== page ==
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Dear Mahatma: We were on Interstate 40 in Franklin County last week and were struck by the number of dead deer on the side of the road. If we had hit one and killed it, could we have turned it into venison summer sausage? -- Ambitious

Dear Ambitious: Deer are all over right now, chasing each other and avoiding the half-million or so hunters out in the deer woods. The Fabulous Babe was on Odom Boulevard in Maumelle a couple of weeks ago when a buck with spikes ran right in front of her. Collision was avoided.

Our next deer hunt will be our first, and we don't know doodly about this matter, so we asked Trey Reid. He was once a newspaperman, but went straight. Now he works for the Arkansas Game and Fish Commission.

Reid said Game and Fish doesn't have specific roadkill regulations but does have regulations regarding deer hunting and the possession of white-tailed deer, including requirements on checking and tagging harvested animals.

What's a driver to do if he hits a deer? If there's damage to the vehicle, the driver should contact police to generate an accident report for insurance purposes, Reid said. If the deer is injured and can't escape into the woods, often a law enforcement officer will dispatch the animal or contact that county's wildlife officer.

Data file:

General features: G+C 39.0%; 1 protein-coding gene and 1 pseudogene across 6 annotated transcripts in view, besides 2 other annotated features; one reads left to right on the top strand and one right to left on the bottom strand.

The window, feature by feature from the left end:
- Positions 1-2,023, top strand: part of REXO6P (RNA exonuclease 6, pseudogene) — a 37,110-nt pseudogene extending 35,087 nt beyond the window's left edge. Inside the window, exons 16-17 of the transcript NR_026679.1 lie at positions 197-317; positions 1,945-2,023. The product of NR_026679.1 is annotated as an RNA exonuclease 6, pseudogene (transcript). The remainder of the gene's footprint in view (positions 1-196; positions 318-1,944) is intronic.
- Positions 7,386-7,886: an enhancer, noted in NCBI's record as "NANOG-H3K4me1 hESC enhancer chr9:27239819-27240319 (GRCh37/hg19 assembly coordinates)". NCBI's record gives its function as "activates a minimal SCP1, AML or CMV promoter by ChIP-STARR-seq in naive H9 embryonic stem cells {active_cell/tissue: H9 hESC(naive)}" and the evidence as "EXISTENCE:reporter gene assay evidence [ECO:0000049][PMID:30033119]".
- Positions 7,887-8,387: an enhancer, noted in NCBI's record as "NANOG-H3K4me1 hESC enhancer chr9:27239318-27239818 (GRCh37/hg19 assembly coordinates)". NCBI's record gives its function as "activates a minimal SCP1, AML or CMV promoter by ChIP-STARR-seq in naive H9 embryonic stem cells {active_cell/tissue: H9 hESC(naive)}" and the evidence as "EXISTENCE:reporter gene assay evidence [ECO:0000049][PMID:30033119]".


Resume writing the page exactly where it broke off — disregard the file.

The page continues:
Should the driver decide to keep a deer that has been killed, an accident report is proof the animal wasn't hunted or poached. Game and Fish encourages anyone who takes possession of a deer under such circumstances to call the agency's dispatcher at (800) 482-9262. Both of these actions would prevent a driver from being ticketed for illegal possession of a deer.

While a driver doesn't have a legal obligation after hitting a deer, Reid said, an argument may be made that he has an ethical obligation to put down an injured animal as quickly and humanely as possible. But a wounded deer can hurt a human with its hooves and antlers, so wildlife professionals advise keeping a safe distance. Arkansas does have many hunters, and many citizens with concealed-carry permits, who would be able to end an animal's suffering, Reid said.

But think first -- cities in particular have ordinances against discharging firearms inside city limits.

We asked Reid if Game and Fish knew the number of annual deer-vehicle collisions. No, he said, but he remembered that data are collected by the Insurance Institute for Highway Safety.

Sure enough, the IIHS reported that in 2016, 189 people died in vehicle-animal collisions (no specific breakdown on kind of animal.) Seven of those fatalities occurred in Arkansas.

The State Farm Insurance Co. reported 1.33 million vehicle-animal collisions in the United States from July 1, 2017, to June 30, 2018. Those animals were deer, elk, moose and caribou. That meant one in 167 drivers made that insurance claim.

The most dangerous state was West Virginia, one in 46. Arkansas was categorized as a high-risk state with one in 106 drivers making that insurance claim.

Fjfellone@gmail.com

Metro on 11/17/2018

Print Headline: DRIVETIME MAHATMA: Oh, deer! Call state if you hit one

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